Friday, June 17, 2011

Fringe Benefits of Failure and Importance of Imagination

On this beautiful rainy morning, as we eagerly await the the SSC results for 2011, I would like to share with my precious daughter and everybody to whom these results matter, a few excerpts from the following:

J.K. Rowling, author of the best-selling Harry Potter book series, delivered her Commencement Address, "The Fringe Benefits of Failure, and The Importance of Imagination," at the Annual Meeting of the Harvard Alumni Association on 5th June 2008.

'I was convinced that the only thing I wanted to do, ever, was to write novels. However, my parents, both of whom came from impoverished backgrounds and neither of whom had been to college, took the view that my overactive imagination was an amusing personal quirk that could never pay a mortgage, or secure a pension'.

'Failure gave me an inner security that I had never attained by passing examinations. Failure taught me things about myself that I could have learned no other way. I discovered that I had a strong will, and more discipline than I had suspected; I also found out that I had friends whose value was truly above rubies'.

'You might never fail on the scale I did, but some failure in life is inevitable. It is impossible to live without failing at something, unless you live so cautiously that you might as well not have lived at all - in which case, you fail by default'.

'Imagination is not only the uniquely human capacity to envision, that which is not, and therefore the fount of all invention and innovation. In its arguably most transformative and revelatory capacity, it is the power that enables us to empathise with humans whose experiences we have never shared'.

'Talent and intelligence never yet inoculated anyone against the caprice of the Fates'.

'As is a tale, so is life: not how long it is, but how good it is, is what matters'.

'If you choose to use your status and influence to raise your voice on behalf of those who have no voice; if you choose to identify not only with the powerful, but with the powerless; if you retain the ability to imagine yourself into the lives of those who do not have your advantages, then it will not only be your proud families who celebrate your existence, but thousands and millions of people whose reality you have helped transform for the better. We do not need magic to change the world, we carry all the power we need inside ourselves already: we have the power to imagine better'.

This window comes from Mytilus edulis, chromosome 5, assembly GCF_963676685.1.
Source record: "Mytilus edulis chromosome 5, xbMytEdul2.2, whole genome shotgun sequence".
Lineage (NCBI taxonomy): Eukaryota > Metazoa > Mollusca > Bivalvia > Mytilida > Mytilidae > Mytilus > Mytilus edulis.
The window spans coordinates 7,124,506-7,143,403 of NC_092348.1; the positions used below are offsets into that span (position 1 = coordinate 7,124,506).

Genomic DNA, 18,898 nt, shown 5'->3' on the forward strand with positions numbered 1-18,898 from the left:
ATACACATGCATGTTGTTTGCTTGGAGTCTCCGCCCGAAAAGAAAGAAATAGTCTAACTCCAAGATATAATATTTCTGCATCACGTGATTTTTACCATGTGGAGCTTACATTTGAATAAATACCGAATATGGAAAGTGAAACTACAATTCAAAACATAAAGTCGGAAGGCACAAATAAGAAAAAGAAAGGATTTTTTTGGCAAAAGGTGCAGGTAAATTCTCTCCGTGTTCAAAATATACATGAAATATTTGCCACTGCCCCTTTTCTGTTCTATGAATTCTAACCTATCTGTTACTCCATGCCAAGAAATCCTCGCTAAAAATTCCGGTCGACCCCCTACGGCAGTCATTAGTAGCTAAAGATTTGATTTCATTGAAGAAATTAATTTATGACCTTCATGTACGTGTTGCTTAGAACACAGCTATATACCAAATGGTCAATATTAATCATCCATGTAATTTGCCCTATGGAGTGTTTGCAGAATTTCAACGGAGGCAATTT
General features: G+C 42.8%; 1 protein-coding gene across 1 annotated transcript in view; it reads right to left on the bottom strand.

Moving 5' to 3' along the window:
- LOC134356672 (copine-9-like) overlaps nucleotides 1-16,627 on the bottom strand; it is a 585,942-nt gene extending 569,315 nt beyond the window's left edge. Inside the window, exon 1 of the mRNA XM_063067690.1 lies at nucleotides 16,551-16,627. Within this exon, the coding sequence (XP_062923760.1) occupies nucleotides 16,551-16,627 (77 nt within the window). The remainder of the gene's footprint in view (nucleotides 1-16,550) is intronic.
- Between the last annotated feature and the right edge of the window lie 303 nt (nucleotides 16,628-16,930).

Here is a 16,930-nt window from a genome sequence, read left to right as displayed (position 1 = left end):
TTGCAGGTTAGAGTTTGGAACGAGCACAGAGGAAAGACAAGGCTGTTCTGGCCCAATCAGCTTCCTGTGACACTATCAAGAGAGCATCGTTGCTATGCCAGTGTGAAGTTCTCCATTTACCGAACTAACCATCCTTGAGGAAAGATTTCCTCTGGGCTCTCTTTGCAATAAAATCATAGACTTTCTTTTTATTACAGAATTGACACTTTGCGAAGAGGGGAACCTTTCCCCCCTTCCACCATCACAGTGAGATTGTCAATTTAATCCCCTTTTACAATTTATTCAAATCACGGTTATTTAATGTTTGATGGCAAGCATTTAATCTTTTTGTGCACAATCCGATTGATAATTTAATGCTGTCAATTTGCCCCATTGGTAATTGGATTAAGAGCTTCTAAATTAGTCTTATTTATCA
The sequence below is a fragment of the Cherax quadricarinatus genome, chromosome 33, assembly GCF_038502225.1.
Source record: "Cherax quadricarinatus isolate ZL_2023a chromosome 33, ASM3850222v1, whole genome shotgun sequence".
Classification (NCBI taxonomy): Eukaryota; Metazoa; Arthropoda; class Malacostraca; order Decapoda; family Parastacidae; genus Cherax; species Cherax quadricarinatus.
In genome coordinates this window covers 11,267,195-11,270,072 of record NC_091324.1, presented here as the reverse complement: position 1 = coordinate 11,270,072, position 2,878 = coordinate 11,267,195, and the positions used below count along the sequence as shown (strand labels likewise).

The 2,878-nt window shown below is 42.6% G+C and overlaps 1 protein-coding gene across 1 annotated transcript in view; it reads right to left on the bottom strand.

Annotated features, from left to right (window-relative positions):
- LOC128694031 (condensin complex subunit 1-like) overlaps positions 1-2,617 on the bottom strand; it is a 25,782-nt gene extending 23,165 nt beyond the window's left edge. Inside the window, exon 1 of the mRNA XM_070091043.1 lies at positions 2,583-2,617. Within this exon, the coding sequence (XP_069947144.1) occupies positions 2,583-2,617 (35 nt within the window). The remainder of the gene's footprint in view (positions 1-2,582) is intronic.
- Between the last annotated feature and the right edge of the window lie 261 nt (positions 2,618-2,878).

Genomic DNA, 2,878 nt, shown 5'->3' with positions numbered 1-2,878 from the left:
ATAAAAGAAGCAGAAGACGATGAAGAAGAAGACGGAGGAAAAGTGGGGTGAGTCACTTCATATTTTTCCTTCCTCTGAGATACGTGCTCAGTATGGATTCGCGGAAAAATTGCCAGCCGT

'Greek author Plutarch: What we achieve inwardly will change outer reality'.

'The knowledge that you have emerged wiser and stronger from setbacks means that you are, ever after, secure in your ability to survive. You will never truly know yourself, or the strength of your relationships, until both have been tested by adversity. Such knowledge is a true gift, for all that it is painfully won, and it has been worth more to me than any qualification I ever earned'.

I am unable to quote this speech in its entirety for obvious reasons, but I recommend to google it and read. Its relevant for today's youth as well as the ones graduated many moons ago.

Don't be surprised if you find me walking funnily now, just a few hours before the results, as my fingers and toes are crossed.

No comments:

Post a Comment